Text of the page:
Background of study
“Political mobilization” is a construct greatly analyzed in public life when people attempt to be active in events in the current environment. One of these challenges is the de-nuclearization of the world’s arsenals. Putting the current regime’s legitimacy into question is yet another option to consider. Political mobilization is the study of how and to what extent groups are politically or electorally mobilized to influence who rules and how they rule in a democratic society. It is also known as “political participation.” In addition, the ruling elite attempts to rally the populace behind the government. The term “political mobilization” is frequently heard in sociology and political sociology. It has been used to investigate social, national, and electoral movements, among other things. To oppose a government, their perception is either beholden to special interests or intrinsically oppressive. Populism seeks to unite people as individuals rather than as members of specific socioeconomic groups, which is one of its goals. Effective political mobilization is limited due to the state’s attempts to restrict the number of resources. Some characteristics that distinguish a successful politician include charismatic leadership abilities, financial resources, political networks, a recognizable symbol, and personal passion for the cause. It is difficult for political mobilization to succeed if these components are not present and functioning. An authoritarian regime can be overthrown by political mobilization, an integral part of a healthy democracy. Anti-colonial national movements and historic revolutions utilized it. It has played an essential role in modern social movements. Extremist right reactionaries used mass mobilization. Fascism in Italy and Germany arose from popular mobilization. It belonged to a democratic and popular era, which reactionaries despised. Fascism praised mass mobilization and sustained it symbolically through public theatre.
Problem of statement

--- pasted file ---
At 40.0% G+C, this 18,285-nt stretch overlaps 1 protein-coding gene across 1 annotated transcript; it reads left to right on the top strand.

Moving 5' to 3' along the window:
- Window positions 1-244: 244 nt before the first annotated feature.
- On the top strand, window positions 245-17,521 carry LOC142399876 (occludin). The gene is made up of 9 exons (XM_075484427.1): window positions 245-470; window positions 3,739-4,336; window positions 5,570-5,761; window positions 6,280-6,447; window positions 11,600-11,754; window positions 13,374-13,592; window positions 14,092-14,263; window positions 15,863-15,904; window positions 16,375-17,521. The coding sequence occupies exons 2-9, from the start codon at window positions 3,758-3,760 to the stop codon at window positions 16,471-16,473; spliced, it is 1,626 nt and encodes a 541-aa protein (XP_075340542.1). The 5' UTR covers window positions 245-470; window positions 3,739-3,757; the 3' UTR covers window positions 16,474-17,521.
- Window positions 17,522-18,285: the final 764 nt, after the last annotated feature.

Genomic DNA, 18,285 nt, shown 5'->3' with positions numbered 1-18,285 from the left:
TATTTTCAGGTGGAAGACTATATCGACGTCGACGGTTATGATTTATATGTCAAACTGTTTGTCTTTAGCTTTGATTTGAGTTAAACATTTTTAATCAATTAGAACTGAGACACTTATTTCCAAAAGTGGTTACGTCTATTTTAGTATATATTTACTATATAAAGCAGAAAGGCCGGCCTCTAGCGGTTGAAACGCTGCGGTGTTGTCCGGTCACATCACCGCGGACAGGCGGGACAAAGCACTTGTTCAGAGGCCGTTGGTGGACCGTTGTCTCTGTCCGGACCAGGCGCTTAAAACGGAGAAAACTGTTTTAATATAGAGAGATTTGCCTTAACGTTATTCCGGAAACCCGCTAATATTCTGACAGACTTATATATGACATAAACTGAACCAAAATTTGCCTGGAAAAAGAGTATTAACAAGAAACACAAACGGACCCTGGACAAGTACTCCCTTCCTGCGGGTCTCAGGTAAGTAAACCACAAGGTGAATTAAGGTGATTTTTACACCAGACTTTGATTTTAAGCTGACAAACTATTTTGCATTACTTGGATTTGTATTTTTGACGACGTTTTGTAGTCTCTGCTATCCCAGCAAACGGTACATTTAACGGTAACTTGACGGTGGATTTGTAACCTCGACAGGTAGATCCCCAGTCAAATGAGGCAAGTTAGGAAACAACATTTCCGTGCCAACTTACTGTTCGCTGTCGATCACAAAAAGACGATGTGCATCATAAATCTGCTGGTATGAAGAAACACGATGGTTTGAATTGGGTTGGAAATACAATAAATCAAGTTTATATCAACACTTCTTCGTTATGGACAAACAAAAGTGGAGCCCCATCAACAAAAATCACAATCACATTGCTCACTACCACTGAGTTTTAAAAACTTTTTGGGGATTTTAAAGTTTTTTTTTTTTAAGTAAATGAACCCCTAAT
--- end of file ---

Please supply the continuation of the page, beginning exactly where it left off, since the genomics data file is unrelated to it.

Russia made considerable progress toward democratization in the 1990s, but many observers believe that Vladimir Putin’s ascension to rule in 1999-2000 stopped such progress. During this period, the State Duma became increasingly controlled by government-approved parties, gubernatorial elections were abolished, and the government secured possession of crucial news outlets and businesses, particularly in the energy industry. While repressing the insurgency in the North Caucasus, critics claim that the Putin regime has demonstrated a disregard for the rule of law and human rights in the process. Following the election of Dmitry Medvedev, a long-time Putin protege, Medvedev commissioned Putin as Prime Minister and carried out Putin’s objectives for the country’s development. In August 2008, the Medvedev-Putin “tandem” launched military operations against Georgia and recognized the independence of breakaway regions South Ossetia and Abkhazia. The move drew widespread condemnation around the world. Putin was re-elected President of Russia by an overwhelming margin in March 2012. Dmitry Medvedev was approved as Prime Minister by the Russian parliament in May 2012, following Vladimir Putin’s inauguration as President. Following the implementation of these measures, international involvement in Russia’s concerns has further aided Russia’s political mobilization.